What can I use instead of a plastic water bottle? 
I recommend using a mason jar as it is a multi-use item. Also, I love stainless steel water bottles like this one which has no paint or plastic!


Composting in a City

I have been composting for over one year now. This seems to shock people when I tell them because I live in New York City in an apartment without a backyard. My secret? The freezer! It is the perfect way to compost in an urban environment because it prevents smell, gives you protection from any insects or mold, and is extremely simple to do! I take mine to the Union Square Greenmarket, but there are plenty of drop-off locations throughout NYC as well as many other cities across the country!

What is compost?
Compost is a nutrient-rich, dark, crumbly material that helps improve soil health and provides nutrients to plants. It is created by the natural decomposition of organic material (like food scraps) that turns the nutrients from once-living materials into humus, the rich, organic component of soil.

How do I compost?
I compost by using a leftover paper bag, which you can recycle at the drop-off location, or an upcycled soil bag (I still haven’t been able to find loose organic soil) and I keep it in my freezer until I am ready to drop it off at the market.

What is compostable? 
Each city has certain things that you can and can not compost, but the NYC list can be found here.


Cold Brew Coffee

I took a trip to San Francisco in April and made a stop in Oakland to visit my boyfriend’s sister Giuliana at her new home. As we were looking at her backyard that was full of prehistoric-sized agave plants and other west coast flora that I had never seen, she offered me a glass of her home-brewed iced coffee. I took a sip and it was some of the greatest iced coffee I ever had and I had to have the recipe. My boyfriend and I have been making it ever since! Here it is, folks, Giuliana’s Cold-Brewed Iced Coffee:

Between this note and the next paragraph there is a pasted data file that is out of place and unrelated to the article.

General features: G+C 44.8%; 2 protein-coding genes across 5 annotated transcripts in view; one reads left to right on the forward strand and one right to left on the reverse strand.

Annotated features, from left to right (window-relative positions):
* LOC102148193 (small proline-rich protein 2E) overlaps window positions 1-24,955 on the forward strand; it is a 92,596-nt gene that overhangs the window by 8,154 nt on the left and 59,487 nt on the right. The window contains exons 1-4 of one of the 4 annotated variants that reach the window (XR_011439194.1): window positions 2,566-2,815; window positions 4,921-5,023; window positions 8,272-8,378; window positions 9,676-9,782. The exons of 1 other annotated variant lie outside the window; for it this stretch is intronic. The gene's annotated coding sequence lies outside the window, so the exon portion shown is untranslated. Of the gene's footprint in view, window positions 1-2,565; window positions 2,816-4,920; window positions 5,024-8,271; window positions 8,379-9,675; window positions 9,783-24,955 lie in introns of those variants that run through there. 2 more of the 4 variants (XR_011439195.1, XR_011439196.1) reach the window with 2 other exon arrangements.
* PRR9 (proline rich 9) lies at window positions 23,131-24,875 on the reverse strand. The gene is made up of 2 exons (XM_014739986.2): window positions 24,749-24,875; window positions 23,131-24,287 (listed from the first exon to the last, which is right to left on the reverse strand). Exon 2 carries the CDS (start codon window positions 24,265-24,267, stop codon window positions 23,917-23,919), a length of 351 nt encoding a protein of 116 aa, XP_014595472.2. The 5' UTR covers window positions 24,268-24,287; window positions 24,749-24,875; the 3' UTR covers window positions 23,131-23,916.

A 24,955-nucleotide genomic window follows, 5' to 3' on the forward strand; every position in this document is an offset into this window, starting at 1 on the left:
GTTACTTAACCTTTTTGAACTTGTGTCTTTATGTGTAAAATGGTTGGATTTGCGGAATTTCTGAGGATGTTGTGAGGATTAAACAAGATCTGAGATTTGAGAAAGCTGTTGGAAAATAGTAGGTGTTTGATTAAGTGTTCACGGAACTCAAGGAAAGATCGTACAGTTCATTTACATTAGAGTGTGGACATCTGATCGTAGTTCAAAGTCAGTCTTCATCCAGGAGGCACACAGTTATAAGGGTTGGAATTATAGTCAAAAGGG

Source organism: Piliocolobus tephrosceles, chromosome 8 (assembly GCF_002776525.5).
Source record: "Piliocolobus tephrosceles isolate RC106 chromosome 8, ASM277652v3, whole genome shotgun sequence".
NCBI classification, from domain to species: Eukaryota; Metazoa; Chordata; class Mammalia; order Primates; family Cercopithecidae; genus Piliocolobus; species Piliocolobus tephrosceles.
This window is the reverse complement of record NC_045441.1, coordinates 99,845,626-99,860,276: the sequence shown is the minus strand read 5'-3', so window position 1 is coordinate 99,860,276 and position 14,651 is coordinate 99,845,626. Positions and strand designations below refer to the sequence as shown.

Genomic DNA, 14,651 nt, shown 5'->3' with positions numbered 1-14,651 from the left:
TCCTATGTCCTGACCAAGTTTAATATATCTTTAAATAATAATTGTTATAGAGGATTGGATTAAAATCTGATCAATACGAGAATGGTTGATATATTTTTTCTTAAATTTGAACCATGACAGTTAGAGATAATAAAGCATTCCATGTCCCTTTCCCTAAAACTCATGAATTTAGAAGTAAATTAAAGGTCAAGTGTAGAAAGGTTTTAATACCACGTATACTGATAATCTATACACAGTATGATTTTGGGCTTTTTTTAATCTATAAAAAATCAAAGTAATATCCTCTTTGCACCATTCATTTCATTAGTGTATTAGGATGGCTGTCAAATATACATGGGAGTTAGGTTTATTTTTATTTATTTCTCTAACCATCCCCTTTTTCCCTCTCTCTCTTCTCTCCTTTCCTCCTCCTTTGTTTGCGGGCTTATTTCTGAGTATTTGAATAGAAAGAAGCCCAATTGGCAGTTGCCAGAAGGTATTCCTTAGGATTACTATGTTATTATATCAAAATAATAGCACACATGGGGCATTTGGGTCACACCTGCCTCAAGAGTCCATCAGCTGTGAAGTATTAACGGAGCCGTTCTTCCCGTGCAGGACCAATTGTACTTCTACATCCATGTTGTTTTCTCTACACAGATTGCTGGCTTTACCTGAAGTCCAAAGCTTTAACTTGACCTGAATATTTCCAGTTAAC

Step 1: Go get yourself some coffee. We use fair-trade organic coffee. I recommend Equal Exchange.
Note: Make sure your coffee is coarsely ground for a french press
Step 2: Measure out your coffee
Note: for every 1 cup of coffee, add four cups of cold filtered water
Step 3: Pour your coffee in a large top sealing jar
Step 4: Add your cold, filtered water
Step 5: Stir with a wooden spoon
Step 6: Put in the refrigerator for 12-24 hours stirring in-between if you would like
Step 7: For filtering you can use a french press to get the grounds separated from the liquid. You could also use organic and washable cheese cloth or a reusable cone filter.
Step 8: Pour and enjoy!


Cleaning Cast Iron

Cast Iron. The best cookware, period. It is the safest, best investment, and most durable cookware around. That being said, it definitely needs some TLC.

If you don’t have a lot of time but you need to do a quick clean the easiest thing to do is hand wash your cast iron with just a plain eco-sponge or scrubber and some warm water. YOU DO NOT NEED SOAP! Why? Cast iron gets extremely hot, think 400 degrees in 4 minutes on medium heat hot! Surfaces become sterile at 212 degrees which is why the soap is not necessary. Once it is clean, towel dry and then rub with a light coating of oil to season it. Seasoning essentially means baking the vegetable oil into the pan. It creates a natural non-stick property that only gets better over time. (I use my Organic Fair-Trade olive oil from Equal Exchange) and it will be in perfect cooking condition, ready for your next big meal! See the bottom of your post for how to re-season your cookware thanks to Lodge!

While maintaining the seasoning should keep your Cast Iron and Carbon Steel in good condition, at some point you may need to re-season your cookware. If food sticks to the surface, or you notice a dull, gray color, repeat the seasoning process:

* Wash the cookware with hot, soapy water and a stiff brush. (It is okay to use soap this time because you are preparing to re-season the cookware).

* Rinse and dry completely.

* Apply a very thin, even coating of MELTED solid vegetable shortening (or cooking oil of your choice) to the cookware inside and out. Too much oil will result in a sticky finish.

* Place aluminum foil on the bottom rack of the oven (not directly on bottom) to catch any drips.

* Set oven temperature to 350 – 400 degrees F.

* Place cookware upside down on the top rack of the oven to prevent pooling.

* Bake the cookware for at least one hour. After the hour, turn the oven off and let the cookware cool in the oven.

* Store the cookware uncovered, in a dry place when cooled.

* Repeat as necessary.